Prada Cup final: racing to resume on Saturday
America’s Cup Event (ACE) has said racing will start on Saturday – weather permitting. This comes amidst pointed statements sent to the press with emotive language accusing the challenger of record, Luna Rossa, of being ‘inflexible’ and ‘against the interests of the public and commercial benefits to the city and businesses’.
The Italian team’s position hasn’t changed. It’s sticking to the pre-agreed protocols which were drawn up and agreed to . . . and Covid-19 has been in the mix for over a year. It’s no different to other sporting events which are taking place without spectators, the Italians said yesterday.
“This is a disappointing situation, it is my responsibility to do my best to run the event with the best interests of the public and all stakeholders in mind,” says Tina Symmans, ACE’s chair.
“So with the current impasse, while not agreeing with the challenger of record, we want to see the regatta completed on the water.”
Best solution to race this weekend
ACE says it now considers the best solution that can be hoped for is to continue racing this weekend. This will at least allow as much opportunity as possible for the public to enjoy the viewing in small gatherings or via the TV broadcast.
Ineos Team UK says it hasn’t been consulted but fully respects the decision of ACE ‘and will be ready to race as requested’.
“We believe this potential outcome would be a shame for the racing fans in Auckland when the city has done such a wonderful job of staging the regatta,” says an Ineos statement.
“Given that it is a possibility that Auckland may move to Level 1 by Monday, we feel that delaying the restart until Monday would enable full spectator participation, even if this means racing continues past 24th February.”
ACE wanted racing to be delayed by a week to, it says, limit the loss that spectator restrictions under Covid-19 alert level 2 would have.
ETNZ has ‘too much power’
But, says the Secret Sailor writing in the New Zealand Herald: “This is what happens when the America’s Cup defender has too much power.”
He says that ACE is effectively being run by Emirates Team New Zealand during this cup and should not be allowed to “cherry pick which rules are worth keeping”. The relationship between ETNZ and Ineos Team UK is muddying the waters further, with Ineos being ETNZ’s ‘new best friend’.
“It is an open secret that they are discussing protocols – with the Brits the favoured COR for the next regatta should the Kiwis defend the Auld Mug next month. I can’t help but wonder if this is, at least in part, a move designed to help Ben Ainslie’s team find a way back into what has so far been a lopsided Prada Cup final.
“Any delay would help no one but the British.
“For the Brits to pull off a comeback they would have to pray for continued stronger breeze or some sort of silver bullet in setup or design that they have overlooked previously. It’s a big ask and, with the latter, would require the one thing they don’t have. Time.”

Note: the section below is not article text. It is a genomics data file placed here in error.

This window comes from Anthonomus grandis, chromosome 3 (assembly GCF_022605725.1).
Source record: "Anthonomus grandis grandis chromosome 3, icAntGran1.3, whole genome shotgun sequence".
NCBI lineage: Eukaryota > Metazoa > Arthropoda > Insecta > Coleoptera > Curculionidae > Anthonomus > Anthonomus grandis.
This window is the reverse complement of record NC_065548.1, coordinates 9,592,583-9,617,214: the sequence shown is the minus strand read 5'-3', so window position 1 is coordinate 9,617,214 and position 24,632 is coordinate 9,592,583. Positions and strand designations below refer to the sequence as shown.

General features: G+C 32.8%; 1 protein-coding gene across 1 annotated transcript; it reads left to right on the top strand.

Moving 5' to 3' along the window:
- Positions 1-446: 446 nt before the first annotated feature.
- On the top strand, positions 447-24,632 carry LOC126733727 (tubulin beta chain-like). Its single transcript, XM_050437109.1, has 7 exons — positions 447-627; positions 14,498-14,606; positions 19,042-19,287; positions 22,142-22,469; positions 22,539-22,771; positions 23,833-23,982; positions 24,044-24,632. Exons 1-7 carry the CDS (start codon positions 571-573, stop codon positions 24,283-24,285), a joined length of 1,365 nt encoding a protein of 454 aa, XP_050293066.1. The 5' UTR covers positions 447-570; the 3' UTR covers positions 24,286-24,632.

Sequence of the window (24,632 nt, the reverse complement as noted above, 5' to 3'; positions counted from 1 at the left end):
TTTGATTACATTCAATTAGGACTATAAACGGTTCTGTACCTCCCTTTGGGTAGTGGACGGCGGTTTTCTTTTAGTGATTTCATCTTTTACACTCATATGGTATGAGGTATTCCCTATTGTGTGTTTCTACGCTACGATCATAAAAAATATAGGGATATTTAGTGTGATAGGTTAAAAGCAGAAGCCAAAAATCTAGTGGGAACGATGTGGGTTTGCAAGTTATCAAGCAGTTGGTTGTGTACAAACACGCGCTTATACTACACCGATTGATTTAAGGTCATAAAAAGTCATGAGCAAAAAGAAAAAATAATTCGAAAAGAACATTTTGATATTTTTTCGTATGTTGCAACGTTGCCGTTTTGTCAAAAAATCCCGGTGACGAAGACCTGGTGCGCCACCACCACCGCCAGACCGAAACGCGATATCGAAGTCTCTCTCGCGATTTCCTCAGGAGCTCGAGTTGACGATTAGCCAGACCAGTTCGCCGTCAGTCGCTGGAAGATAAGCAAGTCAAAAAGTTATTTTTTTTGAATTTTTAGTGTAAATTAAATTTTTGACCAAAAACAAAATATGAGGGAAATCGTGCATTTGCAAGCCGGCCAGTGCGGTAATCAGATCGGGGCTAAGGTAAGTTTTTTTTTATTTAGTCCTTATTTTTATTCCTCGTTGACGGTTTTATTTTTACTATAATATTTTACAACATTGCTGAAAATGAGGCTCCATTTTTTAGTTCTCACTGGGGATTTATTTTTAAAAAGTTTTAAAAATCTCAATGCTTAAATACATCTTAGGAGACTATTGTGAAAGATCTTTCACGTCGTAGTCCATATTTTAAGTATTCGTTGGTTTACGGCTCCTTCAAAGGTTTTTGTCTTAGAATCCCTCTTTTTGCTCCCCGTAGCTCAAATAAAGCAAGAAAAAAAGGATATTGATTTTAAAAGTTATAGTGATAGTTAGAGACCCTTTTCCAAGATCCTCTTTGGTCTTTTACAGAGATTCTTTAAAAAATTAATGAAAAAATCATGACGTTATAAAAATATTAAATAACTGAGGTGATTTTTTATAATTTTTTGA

The Secret Sailor says there’s nowhere to hide for Ineos.
“The teams have all played their cards and the Brits have a weak hand.”
According to StuffNZ Luna Rossa has heard the rumours of an alliance between ETNZ and Ineos but puts it down to gossip, quoting Francesco Longanesi Cattani as saying: “If you think bad things you are a sinner … but often you are right.”
ACE accuses Luna Rossa of having ‘deaf ears’
“Since Sunday, we have worked really hard on behalf of everyone in Auckland and all Kiwis to give COR the opportunity to demonstrate some honour and respect for this country and delay the Prada Cup until we have a greater chance of everyone being able to enjoy and benefit from being back into Level 1,” says Symmans.
“This plea has fallen on deaf ears and it’s clear that their focus is solely on Luna Rossa taking the Prada Cup rather than the greater good of the country who have worked so hard in order to be in a position to stage this event.”
Support grows for Luna Rossa’s position
Online commentators have slammed ACE for its statement’s lack of diplomacy.
“Sport is going on around the world without spectators, the Prada Cup is no different to World Skiing etc! We can all watch coverage, there’s plenty of it!” says one.
“The rules were agreed,” says another. “So postponing a race to a date when they could not be 100% sure [about the cover alert level] (and nobody could) is a nonsense, a non-decision. What is really disturbing is that acting like this they forced the COR to do the ACE job and at the same time shaming Luna Rossa for that.”
“I can’t stand this statement aggressiveness. What the hell, rules have been written down by both ACE and COR. I’m sorry for NZ people who can’t attend the show (for two days) but there are hundreds of millions of people out there, locked-down in their houses that have the same dignity.”
Marcus Wheatley, Rule69blog agrees. “As car crashes go, the last 24 hours in the America’s Cup has been akin to a slow-motion pile-up on an oil-strewn back road in Auckland,” he says of the communications from ACE.
“Why grown men and women saw this as a points scoring exercise is beyond me. Quite frankly it’s beneath the status of the event and lays further evidence that after this cup is over, whoever wins really needs to start clearing out the backstage personnel and get younger, more switched-on, more worldly attuned communications people involved that understand the America’s Cup. This [antagonism] has to be the last roar of the dinosaurs. Drain the swamp.”
Race 5 and 6 will be held on Saturday and two races a day will follow until one competitor gets to 7 points wining the Prada Cup.